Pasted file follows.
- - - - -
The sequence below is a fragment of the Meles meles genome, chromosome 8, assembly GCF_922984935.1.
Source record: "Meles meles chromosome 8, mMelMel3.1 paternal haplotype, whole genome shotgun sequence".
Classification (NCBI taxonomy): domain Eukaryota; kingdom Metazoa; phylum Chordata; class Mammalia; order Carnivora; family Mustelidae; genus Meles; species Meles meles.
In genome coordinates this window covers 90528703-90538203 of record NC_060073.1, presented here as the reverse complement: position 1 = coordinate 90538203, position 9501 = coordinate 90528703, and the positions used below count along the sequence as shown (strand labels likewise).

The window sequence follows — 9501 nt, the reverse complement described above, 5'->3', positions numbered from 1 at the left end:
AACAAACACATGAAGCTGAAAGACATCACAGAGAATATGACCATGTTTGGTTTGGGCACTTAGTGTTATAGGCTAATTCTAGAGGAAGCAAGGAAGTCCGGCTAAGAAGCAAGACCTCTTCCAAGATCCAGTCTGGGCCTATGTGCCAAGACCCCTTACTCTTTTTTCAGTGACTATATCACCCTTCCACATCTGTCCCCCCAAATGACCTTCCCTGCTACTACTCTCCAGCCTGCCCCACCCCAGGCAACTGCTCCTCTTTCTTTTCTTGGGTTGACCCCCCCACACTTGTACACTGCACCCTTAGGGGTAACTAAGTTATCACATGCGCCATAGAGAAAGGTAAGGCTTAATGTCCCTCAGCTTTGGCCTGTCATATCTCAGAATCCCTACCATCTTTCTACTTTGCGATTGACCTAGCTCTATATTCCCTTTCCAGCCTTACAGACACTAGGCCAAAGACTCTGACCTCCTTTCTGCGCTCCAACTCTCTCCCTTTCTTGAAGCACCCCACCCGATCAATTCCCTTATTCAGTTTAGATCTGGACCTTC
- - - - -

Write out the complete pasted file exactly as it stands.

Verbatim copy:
The sequence below is a fragment of the Meles meles genome, chromosome 8, assembly GCF_922984935.1.
Source record: "Meles meles chromosome 8, mMelMel3.1 paternal haplotype, whole genome shotgun sequence".
Classification (NCBI taxonomy): domain Eukaryota; kingdom Metazoa; phylum Chordata; class Mammalia; order Carnivora; family Mustelidae; genus Meles; species Meles meles.
In genome coordinates this window covers 90528703-90538203 of record NC_060073.1, presented here as the reverse complement: position 1 = coordinate 90538203, position 9501 = coordinate 90528703, and the positions used below count along the sequence as shown (strand labels likewise).

The window sequence follows — 9501 nt, the reverse complement described above, 5'->3', positions numbered from 1 at the left end:
AACAAACACATGAAGCTGAAAGACATCACAGAGAATATGACCATGTTTGGTTTGGGCACTTAGTGTTATAGGCTAATTCTAGAGGAAGCAAGGAAGTCCGGCTAAGAAGCAAGACCTCTTCCAAGATCCAGTCTGGGCCTATGTGCCAAGACCCCTTACTCTTTTTTCAGTGACTATATCACCCTTCCACATCTGTCCCCCCAAATGACCTTCCCTGCTACTACTCTCCAGCCTGCCCCACCCCAGGCAACTGCTCCTCTTTCTTTTCTTGGGTTGACCCCCCCACACTTGTACACTGCACCCTTAGGGGTAACTAAGTTATCACATGCGCCATAGAGAAAGGTAAGGCTTAATGTCCCTCAGCTTTGGCCTGTCATATCTCAGAATCCCTACCATCTTTCTACTTTGCGATTGACCTAGCTCTATATTCCCTTTCCAGCCTTACAGACACTAGGCCAAAGACTCTGACCTCCTTTCTGCGCTCCAACTCTCTCCCTTTCTTGAAGCACCCCACCCGATCAATTCCCTTATTCAGTTTAGATCTGGACCTTC